Without the esoteric, designer food supplements, my diet had to provide all the basic nutrients, and I did not make the assumption that there were any other choices. Lots of lean meat, potatoes, five to eight quarts of milk per day, vegetables, fruit, peanut butter, and bread provided my basic fare. This was supplemented by a drug-store-bought multivitamin tablet, and a blended drink consisting of milk, non-fat milk powder, eggs, bananas, and chocolate powder for flavor. Simply put, I ate large quantities of good quality foods, with little junk. A typical “snack” at the local diner consisted of four hamburgers, two or three orders of eggs, potatoes, and two or three shakes. 

In conjunction with my very intensive workouts, and at least two bouts of running each week, all year long, even in addition to regular football practice and/or pre-season training, there was boxing and judo. Thus, my enormous caloric intake was in part offset by a tremendous physical expenditure. Yet, because I was serious about gaining muscular bodyweight, I went from a muscular 150 pounds in January of 1965, to a more muscular 188 pounds by that June. When I reported in September, I was at the 195 mark and doing reps in the bench press with 320.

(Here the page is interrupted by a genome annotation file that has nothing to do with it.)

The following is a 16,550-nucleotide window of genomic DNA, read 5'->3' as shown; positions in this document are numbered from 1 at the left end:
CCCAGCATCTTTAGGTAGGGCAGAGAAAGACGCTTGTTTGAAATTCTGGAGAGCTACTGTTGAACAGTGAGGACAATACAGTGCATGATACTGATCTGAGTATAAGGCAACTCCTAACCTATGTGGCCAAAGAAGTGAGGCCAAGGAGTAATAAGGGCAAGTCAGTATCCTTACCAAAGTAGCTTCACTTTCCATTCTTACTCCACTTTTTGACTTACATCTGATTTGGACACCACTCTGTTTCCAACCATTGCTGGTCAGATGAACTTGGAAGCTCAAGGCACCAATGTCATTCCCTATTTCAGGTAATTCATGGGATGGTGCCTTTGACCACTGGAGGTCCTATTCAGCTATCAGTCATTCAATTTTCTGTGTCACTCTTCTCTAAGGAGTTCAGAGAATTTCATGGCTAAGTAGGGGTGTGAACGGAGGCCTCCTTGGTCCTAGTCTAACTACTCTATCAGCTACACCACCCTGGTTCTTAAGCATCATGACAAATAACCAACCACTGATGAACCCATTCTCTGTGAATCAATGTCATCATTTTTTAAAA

While training was simple back then, it was by no means easy. Despite thinking about doing multiple sets and training three to five times a week, the brutality of each workout allowed but two weekly workouts and they were very brief. After doing 20-rep squats and stiff-legged deadlifts for 15 to 30 reps, it was often necessary to lie on the floor for five to ten minutes before continuing. Presses, rows, dips and shrugs would finish me, and most of the time I still had to do sprints or agility work. One, and at the most, two work sets of any exercise left me quaking, and after doing six or seven total movements, the training day was more than over. Fortunately, I most often avoided overtraining because I didn’t have the energy to do more. 

When I “topped out” at 230 pounds bodyweight, I realized I wasn’t realistically going to go much further, but I had learned that one can get a heck of a lot bigger and very much stronger, doing it the hard, simple, old-fashioned way. And after decades of observation and learning since then, it’s still the best way to go.

Now, gyms and health clubs abound, and they all feel they must offer the latest in equipment and atmosphere. With burgeoning commercial opportunities, all of the stars are trying to say something different so that they can make a niche for themselves in the marketplace. 

The bottom line? Variety is important, and a training atmosphere that encourages hard work is terrific, but, and this is something most people don’t want to hear, one must build a program around the basic, “uncomfortable” movements such as full squats, deadlifts, presses, rows, dips, bench presses, shrugs, and curls if it’s expected to reach whatever the individual’s muscular/strength potential might be. It may not be fair, and it certainly isn’t easy, but that’s how it is!

To locate all the articles that Dr. Ken Leistner contributed to HARDGAINER, please see the contents of each issue, here.